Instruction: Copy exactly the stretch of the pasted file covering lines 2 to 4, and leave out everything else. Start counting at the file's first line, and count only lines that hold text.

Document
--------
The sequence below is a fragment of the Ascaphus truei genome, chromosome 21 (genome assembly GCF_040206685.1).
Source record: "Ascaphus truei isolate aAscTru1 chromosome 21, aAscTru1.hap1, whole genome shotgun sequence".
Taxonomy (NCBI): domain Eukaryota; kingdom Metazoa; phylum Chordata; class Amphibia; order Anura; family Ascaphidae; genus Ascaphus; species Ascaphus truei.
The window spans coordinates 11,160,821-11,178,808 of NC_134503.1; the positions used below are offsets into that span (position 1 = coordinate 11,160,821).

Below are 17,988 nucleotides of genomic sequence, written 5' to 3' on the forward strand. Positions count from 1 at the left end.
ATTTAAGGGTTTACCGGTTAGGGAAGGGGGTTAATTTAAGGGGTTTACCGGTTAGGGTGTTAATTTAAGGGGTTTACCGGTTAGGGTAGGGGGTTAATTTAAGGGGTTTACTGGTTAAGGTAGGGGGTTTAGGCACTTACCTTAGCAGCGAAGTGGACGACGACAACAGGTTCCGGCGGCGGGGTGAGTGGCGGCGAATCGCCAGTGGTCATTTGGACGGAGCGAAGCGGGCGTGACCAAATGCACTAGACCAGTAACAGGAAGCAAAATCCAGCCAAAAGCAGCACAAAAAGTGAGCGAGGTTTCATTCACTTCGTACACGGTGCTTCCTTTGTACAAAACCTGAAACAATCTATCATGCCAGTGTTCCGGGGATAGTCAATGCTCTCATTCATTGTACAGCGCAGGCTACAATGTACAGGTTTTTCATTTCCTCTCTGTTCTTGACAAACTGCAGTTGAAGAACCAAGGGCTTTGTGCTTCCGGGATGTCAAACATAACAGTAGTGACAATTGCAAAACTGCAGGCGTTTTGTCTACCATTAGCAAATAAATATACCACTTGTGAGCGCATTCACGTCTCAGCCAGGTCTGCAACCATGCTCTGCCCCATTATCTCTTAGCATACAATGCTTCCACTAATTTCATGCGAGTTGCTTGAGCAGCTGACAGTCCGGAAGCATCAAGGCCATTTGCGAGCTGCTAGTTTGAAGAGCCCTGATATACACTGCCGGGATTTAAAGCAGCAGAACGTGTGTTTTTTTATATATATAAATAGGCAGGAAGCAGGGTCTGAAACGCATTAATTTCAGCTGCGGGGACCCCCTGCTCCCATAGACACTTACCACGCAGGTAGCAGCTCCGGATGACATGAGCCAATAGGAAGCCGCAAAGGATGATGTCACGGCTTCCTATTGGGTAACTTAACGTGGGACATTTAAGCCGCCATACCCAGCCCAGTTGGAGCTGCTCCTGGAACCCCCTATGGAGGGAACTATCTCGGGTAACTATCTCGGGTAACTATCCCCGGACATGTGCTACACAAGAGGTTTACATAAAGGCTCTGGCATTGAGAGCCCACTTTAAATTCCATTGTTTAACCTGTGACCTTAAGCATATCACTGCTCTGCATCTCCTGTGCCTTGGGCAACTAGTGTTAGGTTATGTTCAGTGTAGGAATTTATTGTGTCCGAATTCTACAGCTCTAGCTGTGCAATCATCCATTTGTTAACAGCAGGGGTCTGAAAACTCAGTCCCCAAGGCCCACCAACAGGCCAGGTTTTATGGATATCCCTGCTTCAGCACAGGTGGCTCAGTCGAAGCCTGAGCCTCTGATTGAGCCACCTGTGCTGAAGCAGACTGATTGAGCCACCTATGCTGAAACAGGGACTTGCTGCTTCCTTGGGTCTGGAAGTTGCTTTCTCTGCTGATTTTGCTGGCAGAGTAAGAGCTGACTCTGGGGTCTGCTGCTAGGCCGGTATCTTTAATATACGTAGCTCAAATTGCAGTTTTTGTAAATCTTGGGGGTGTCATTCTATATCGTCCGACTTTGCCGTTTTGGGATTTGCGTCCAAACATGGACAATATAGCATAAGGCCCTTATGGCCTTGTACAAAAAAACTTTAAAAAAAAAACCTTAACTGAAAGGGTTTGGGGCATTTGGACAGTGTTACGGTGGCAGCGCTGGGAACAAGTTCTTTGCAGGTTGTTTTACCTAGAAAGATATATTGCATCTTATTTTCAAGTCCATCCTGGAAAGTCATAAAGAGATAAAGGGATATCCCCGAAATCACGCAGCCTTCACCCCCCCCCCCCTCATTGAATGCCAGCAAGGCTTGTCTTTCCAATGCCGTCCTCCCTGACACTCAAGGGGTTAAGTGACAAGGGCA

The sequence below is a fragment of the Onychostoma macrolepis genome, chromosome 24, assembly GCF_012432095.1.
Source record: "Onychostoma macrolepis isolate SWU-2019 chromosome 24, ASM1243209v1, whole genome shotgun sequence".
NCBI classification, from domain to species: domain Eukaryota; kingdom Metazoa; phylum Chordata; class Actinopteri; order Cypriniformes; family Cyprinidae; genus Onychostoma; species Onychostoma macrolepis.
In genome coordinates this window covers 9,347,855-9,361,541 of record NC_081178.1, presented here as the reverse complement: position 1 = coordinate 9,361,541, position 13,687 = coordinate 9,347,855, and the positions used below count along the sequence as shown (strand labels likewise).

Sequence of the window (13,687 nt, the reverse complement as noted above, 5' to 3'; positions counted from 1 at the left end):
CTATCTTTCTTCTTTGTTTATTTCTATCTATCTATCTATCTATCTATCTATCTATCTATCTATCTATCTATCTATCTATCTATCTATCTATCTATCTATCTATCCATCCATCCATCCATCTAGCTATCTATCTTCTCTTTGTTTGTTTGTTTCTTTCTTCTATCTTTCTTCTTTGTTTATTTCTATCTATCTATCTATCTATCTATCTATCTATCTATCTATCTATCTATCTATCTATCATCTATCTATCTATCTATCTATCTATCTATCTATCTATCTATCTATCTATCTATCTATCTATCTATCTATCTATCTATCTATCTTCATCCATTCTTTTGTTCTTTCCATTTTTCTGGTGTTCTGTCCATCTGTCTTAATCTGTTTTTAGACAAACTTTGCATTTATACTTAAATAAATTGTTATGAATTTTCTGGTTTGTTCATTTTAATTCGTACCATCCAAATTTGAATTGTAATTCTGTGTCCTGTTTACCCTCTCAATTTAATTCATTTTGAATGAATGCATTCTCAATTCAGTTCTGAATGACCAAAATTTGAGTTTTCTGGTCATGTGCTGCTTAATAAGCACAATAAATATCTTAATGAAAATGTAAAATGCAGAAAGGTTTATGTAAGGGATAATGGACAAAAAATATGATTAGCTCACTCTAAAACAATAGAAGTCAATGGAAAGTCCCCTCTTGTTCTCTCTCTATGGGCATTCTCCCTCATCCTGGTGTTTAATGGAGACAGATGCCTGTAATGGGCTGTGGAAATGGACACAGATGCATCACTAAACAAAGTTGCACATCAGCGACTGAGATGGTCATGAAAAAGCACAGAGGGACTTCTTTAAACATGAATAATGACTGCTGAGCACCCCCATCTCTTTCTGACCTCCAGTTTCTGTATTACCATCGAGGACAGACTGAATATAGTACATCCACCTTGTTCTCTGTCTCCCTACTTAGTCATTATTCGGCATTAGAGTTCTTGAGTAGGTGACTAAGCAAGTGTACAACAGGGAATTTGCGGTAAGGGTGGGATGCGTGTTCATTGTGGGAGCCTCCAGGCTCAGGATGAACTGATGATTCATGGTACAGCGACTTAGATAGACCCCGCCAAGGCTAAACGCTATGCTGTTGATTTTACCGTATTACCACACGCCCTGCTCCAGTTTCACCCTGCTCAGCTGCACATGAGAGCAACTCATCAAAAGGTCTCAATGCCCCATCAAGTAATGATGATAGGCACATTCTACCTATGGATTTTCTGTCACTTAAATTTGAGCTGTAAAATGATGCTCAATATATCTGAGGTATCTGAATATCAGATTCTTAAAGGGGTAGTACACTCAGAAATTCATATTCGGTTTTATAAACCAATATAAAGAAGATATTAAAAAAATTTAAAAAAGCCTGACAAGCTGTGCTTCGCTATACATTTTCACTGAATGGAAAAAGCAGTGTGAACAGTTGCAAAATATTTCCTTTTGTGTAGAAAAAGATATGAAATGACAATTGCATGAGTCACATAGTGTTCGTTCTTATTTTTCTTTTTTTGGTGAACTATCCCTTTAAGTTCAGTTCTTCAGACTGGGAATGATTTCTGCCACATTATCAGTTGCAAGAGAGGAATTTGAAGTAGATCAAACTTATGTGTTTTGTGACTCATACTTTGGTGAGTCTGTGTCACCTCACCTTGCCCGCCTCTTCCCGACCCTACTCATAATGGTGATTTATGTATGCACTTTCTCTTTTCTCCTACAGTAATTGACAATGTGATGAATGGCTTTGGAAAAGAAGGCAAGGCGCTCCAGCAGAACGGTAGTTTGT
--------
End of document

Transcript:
Source record: "Ascaphus truei isolate aAscTru1 chromosome 21, aAscTru1.hap1, whole genome shotgun sequence".
Taxonomy (NCBI): domain Eukaryota; kingdom Metazoa; phylum Chordata; class Amphibia; order Anura; family Ascaphidae; genus Ascaphus; species Ascaphus truei.
The window spans coordinates 11,160,821-11,178,808 of NC_134503.1; the positions used below are offsets into that span (position 1 = coordinate 11,160,821).